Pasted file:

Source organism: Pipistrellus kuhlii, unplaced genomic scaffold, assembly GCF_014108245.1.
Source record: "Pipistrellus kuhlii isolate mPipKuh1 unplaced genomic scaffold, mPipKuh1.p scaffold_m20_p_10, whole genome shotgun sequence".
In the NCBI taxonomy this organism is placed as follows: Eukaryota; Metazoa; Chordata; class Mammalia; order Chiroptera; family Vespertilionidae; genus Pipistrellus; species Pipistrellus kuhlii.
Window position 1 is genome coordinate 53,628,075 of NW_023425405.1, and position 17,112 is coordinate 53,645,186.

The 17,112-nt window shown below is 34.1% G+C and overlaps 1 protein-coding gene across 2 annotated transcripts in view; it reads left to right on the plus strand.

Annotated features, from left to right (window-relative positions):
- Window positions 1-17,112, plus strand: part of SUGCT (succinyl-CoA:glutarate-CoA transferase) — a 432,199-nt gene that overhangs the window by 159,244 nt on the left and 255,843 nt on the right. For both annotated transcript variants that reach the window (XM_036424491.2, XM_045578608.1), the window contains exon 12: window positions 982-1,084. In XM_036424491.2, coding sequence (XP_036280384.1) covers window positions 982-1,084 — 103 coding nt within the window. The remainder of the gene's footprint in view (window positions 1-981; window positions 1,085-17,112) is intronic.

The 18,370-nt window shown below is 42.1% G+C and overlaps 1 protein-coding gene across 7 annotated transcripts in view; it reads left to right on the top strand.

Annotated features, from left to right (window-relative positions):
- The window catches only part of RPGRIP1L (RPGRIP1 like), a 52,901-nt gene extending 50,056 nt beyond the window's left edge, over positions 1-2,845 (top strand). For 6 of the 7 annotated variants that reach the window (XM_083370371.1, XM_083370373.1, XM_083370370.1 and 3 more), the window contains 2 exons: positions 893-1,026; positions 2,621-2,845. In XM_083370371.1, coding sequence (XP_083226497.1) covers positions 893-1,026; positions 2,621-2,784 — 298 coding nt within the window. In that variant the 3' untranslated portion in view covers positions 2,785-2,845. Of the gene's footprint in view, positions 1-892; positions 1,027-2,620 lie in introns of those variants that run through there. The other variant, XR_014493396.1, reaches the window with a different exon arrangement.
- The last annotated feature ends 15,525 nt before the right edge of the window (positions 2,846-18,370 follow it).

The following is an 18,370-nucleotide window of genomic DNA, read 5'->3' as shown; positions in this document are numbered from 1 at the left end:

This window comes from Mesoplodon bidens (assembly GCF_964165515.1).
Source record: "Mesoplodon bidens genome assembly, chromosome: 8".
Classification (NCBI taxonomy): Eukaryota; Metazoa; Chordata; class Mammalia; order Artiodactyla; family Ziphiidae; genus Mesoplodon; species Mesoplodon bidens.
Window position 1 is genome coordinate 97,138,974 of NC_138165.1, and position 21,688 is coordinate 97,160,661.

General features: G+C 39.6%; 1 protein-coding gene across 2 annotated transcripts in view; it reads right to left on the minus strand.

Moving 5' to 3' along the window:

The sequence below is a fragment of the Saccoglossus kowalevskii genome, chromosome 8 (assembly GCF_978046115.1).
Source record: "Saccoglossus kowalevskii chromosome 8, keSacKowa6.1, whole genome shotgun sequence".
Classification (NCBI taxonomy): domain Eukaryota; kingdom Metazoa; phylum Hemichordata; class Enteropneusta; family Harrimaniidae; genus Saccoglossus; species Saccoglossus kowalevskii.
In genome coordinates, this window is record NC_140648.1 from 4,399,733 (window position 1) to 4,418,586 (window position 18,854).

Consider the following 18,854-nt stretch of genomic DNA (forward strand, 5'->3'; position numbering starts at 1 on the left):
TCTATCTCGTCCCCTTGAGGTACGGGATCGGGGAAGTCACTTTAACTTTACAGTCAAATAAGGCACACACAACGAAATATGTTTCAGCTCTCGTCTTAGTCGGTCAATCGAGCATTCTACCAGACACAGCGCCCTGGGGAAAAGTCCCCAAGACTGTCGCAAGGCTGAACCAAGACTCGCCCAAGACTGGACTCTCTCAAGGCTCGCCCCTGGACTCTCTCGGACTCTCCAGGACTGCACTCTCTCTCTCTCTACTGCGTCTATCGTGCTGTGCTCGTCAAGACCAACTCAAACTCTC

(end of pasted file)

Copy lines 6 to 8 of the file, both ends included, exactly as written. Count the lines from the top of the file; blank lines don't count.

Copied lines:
Annotated features, from left to right (window-relative positions):
- Window positions 1-17,112, plus strand: part of SUGCT (succinyl-CoA:glutarate-CoA transferase) — a 432,199-nt gene that overhangs the window by 159,244 nt on the left and 255,843 nt on the right. For both annotated transcript variants that reach the window (XM_036424491.2, XM_045578608.1), the window contains exon 12: window positions 982-1,084. In XM_036424491.2, coding sequence (XP_036280384.1) covers window positions 982-1,084 — 103 coding nt within the window. The remainder of the gene's footprint in view (window positions 1-981; window positions 1,085-17,112) is intronic.

The 18,370-nt window shown below is 42.1% G+C and overlaps 1 protein-coding gene across 7 annotated transcripts in view; it reads left to right on the top strand.